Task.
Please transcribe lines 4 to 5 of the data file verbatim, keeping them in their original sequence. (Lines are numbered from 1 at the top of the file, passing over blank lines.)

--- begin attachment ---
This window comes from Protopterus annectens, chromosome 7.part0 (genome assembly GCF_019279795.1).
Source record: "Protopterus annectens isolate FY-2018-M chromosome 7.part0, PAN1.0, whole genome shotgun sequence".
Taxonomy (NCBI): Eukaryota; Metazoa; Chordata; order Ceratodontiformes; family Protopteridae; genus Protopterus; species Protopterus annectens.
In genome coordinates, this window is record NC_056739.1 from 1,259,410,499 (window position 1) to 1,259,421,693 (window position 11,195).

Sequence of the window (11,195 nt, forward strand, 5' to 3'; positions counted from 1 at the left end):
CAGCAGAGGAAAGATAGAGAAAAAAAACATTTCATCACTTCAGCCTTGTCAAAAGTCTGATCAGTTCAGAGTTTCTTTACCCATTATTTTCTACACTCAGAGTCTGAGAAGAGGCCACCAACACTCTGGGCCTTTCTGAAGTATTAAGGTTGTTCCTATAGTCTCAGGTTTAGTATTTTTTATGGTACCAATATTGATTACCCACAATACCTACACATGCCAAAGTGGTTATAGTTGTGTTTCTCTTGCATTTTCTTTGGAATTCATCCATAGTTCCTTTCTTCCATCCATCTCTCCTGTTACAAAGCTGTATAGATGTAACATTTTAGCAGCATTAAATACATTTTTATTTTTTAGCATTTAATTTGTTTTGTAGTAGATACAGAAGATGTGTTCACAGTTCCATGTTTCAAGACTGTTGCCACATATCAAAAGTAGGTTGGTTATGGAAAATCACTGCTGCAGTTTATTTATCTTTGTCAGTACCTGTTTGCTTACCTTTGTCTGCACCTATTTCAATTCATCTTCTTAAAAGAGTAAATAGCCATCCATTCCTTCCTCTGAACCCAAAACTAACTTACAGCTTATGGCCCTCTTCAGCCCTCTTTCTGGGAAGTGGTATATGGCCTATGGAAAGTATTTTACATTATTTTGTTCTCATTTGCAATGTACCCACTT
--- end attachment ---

In genome coordinates, this window is record NC_056739.1 from 1,259,410,499 (window position 1) to 1,259,421,693 (window position 11,195).

Sequence of the window (11,195 nt, forward strand, 5' to 3'; positions counted from 1 at the left end):